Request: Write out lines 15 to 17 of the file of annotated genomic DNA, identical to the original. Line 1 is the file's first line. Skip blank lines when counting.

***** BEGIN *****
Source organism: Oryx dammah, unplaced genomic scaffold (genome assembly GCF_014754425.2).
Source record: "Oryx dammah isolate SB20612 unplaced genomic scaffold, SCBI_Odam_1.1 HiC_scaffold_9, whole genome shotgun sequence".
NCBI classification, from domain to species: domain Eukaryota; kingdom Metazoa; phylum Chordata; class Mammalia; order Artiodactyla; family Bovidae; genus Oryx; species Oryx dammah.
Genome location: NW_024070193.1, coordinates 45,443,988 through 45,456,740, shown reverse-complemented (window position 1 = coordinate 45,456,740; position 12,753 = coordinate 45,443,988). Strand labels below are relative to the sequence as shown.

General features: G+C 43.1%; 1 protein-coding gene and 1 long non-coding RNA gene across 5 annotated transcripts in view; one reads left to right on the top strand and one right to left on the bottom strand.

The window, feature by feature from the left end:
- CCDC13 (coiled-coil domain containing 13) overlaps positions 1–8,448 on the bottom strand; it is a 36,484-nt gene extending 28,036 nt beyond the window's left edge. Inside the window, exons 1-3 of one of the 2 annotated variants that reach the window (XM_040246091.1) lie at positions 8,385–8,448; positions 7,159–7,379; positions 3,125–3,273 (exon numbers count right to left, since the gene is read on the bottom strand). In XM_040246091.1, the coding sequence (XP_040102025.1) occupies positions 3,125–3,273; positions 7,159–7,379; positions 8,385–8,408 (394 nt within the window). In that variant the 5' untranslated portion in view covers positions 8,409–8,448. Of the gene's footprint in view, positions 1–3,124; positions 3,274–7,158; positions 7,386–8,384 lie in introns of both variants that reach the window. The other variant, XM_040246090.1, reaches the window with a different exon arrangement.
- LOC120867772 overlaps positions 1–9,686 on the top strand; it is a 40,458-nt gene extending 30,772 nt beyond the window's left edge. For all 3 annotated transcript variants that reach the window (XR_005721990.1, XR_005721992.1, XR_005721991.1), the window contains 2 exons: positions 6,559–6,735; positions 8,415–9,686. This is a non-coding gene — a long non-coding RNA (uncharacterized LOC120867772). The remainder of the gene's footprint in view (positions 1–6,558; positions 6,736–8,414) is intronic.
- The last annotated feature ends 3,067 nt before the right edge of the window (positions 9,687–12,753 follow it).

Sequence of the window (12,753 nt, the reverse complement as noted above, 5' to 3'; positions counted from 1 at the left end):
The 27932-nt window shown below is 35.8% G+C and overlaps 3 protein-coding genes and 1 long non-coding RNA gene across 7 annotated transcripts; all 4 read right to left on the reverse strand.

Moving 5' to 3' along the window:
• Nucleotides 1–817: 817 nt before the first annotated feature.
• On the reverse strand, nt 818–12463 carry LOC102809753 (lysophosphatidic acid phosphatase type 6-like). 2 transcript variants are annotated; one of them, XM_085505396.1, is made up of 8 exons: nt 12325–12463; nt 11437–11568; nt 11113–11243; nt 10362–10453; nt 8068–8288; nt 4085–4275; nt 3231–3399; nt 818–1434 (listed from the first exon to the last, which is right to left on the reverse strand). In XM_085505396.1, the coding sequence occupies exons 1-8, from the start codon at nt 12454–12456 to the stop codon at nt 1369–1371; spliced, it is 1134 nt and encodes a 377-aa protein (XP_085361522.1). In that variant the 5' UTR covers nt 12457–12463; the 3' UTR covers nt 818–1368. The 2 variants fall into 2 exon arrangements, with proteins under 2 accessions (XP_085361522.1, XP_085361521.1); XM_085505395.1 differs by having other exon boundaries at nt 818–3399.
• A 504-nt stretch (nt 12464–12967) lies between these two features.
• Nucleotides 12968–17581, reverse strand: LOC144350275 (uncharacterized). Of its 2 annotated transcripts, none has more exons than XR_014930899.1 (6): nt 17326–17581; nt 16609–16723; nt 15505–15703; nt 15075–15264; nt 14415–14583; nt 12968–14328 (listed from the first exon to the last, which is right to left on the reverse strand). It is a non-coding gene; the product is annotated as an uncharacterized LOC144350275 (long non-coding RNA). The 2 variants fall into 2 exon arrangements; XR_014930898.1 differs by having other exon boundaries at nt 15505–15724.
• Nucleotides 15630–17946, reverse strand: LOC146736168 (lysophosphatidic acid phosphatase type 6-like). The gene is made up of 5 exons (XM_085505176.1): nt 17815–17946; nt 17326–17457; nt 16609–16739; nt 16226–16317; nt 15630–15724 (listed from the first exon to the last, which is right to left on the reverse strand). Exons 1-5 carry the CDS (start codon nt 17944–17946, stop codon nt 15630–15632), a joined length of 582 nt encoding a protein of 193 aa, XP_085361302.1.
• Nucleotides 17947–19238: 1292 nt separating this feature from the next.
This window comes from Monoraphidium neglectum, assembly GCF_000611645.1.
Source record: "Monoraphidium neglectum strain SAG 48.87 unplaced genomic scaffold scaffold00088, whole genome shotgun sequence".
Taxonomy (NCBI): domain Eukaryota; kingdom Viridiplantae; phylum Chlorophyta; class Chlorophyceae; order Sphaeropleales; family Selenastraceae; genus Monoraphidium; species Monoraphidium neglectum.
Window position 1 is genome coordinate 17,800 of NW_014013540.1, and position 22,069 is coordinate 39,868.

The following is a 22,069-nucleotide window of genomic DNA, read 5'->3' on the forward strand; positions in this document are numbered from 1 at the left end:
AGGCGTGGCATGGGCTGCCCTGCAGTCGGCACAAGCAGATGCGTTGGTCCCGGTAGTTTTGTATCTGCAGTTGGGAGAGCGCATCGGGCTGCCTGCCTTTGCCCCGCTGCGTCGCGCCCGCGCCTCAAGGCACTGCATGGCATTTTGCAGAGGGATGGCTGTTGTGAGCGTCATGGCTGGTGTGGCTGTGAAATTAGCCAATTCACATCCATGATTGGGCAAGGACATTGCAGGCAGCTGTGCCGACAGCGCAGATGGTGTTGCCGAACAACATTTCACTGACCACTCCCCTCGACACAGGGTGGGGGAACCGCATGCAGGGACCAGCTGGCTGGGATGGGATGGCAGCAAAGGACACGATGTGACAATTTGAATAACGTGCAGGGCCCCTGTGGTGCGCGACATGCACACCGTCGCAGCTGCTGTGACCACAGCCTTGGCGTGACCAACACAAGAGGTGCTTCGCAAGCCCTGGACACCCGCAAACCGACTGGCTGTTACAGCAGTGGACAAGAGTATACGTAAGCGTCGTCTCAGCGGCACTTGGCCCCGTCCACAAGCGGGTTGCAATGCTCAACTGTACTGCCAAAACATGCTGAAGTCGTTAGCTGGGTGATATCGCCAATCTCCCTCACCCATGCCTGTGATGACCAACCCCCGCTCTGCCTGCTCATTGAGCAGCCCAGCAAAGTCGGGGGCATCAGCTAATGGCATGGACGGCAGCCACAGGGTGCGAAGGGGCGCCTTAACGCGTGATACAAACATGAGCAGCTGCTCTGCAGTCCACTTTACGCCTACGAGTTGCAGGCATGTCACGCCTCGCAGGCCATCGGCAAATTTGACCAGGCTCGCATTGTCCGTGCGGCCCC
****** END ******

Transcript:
• A 504-nt stretch (nt 12464–12967) lies between these two features.
• Nucleotides 12968–17581, reverse strand: LOC144350275 (uncharacterized). Of its 2 annotated transcripts, none has more exons than XR_014930899.1 (6): nt 17326–17581; nt 16609–16723; nt 15505–15703; nt 15075–15264; nt 14415–14583; nt 12968–14328 (listed from the first exon to the last, which is right to left on the reverse strand). It is a non-coding gene; the product is annotated as an uncharacterized LOC144350275 (long non-coding RNA). The 2 variants fall into 2 exon arrangements; XR_014930898.1 differs by having other exon boundaries at nt 15505–15724.
• Nucleotides 15630–17946, reverse strand: LOC146736168 (lysophosphatidic acid phosphatase type 6-like). The gene is made up of 5 exons (XM_085505176.1): nt 17815–17946; nt 17326–17457; nt 16609–16739; nt 16226–16317; nt 15630–15724 (listed from the first exon to the last, which is right to left on the reverse strand). Exons 1-5 carry the CDS (start codon nt 17944–17946, stop codon nt 15630–15632), a joined length of 582 nt encoding a protein of 193 aa, XP_085361302.1.